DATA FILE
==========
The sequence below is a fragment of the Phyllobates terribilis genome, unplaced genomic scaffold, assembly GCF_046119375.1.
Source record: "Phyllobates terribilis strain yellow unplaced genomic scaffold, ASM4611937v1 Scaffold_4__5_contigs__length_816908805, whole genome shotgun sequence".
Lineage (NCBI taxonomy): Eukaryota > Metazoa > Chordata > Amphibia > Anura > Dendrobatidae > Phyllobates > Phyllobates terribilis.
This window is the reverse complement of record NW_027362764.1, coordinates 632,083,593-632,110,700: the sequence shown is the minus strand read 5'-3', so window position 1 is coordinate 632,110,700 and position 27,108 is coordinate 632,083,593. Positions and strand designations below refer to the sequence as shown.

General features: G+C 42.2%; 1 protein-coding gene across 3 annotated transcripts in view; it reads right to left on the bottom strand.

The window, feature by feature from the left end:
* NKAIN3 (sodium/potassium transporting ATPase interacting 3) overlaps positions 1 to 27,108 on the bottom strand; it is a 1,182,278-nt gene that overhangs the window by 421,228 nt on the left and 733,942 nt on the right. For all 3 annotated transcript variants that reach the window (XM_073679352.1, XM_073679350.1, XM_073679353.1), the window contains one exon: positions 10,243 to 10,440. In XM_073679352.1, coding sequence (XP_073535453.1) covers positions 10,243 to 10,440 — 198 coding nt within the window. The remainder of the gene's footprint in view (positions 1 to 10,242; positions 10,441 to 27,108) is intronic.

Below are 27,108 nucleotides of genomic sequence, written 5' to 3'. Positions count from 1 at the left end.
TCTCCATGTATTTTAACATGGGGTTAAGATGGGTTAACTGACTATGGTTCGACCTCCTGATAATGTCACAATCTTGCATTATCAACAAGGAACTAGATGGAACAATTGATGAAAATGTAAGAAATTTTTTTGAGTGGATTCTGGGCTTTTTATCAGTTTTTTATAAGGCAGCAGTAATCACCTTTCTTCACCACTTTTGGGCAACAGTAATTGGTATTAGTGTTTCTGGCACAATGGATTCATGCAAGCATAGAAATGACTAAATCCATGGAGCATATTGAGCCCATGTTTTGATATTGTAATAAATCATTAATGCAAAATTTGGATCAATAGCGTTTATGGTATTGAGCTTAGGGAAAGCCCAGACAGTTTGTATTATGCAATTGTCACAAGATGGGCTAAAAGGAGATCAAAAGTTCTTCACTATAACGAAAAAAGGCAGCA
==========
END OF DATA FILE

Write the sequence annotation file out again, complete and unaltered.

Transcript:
The sequence below is a fragment of the Phyllobates terribilis genome, unplaced genomic scaffold, assembly GCF_046119375.1.
Source record: "Phyllobates terribilis strain yellow unplaced genomic scaffold, ASM4611937v1 Scaffold_4__5_contigs__length_816908805, whole genome shotgun sequence".
Lineage (NCBI taxonomy): Eukaryota > Metazoa > Chordata > Amphibia > Anura > Dendrobatidae > Phyllobates > Phyllobates terribilis.
This window is the reverse complement of record NW_027362764.1, coordinates 632,083,593-632,110,700: the sequence shown is the minus strand read 5'-3', so window position 1 is coordinate 632,110,700 and position 27,108 is coordinate 632,083,593. Positions and strand designations below refer to the sequence as shown.

General features: G+C 42.2%; 1 protein-coding gene across 3 annotated transcripts in view; it reads right to left on the bottom strand.

The window, feature by feature from the left end:
* NKAIN3 (sodium/potassium transporting ATPase interacting 3) overlaps positions 1 to 27,108 on the bottom strand; it is a 1,182,278-nt gene that overhangs the window by 421,228 nt on the left and 733,942 nt on the right. For all 3 annotated transcript variants that reach the window (XM_073679352.1, XM_073679350.1, XM_073679353.1), the window contains one exon: positions 10,243 to 10,440. In XM_073679352.1, coding sequence (XP_073535453.1) covers positions 10,243 to 10,440 — 198 coding nt within the window. The remainder of the gene's footprint in view (positions 1 to 10,242; positions 10,441 to 27,108) is intronic.

Below are 27,108 nucleotides of genomic sequence, written 5' to 3'. Positions count from 1 at the left end.
TCTCCATGTATTTTAACATGGGGTTAAGATGGGTTAACTGACTATGGTTCGACCTCCTGATAATGTCACAATCTTGCATTATCAACAAGGAACTAGATGGAACAATTGATGAAAATGTAAGAAATTTTTTTGAGTGGATTCTGGGCTTTTTATCAGTTTTTTATAAGGCAGCAGTAATCACCTTTCTTCACCACTTTTGGGCAACAGTAATTGGTATTAGTGTTTCTGGCACAATGGATTCATGCAAGCATAGAAATGACTAAATCCATGGAGCATATTGAGCCCATGTTTTGATATTGTAATAAATCATTAATGCAAAATTTGGATCAATAGCGTTTATGGTATTGAGCTTAGGGAAAGCCCAGACAGTTTGTATTATGCAATTGTCACAAGATGGGCTAAAAGGAGATCAAAAGTTCTTCACTATAACGAAAAAAGGCAGCA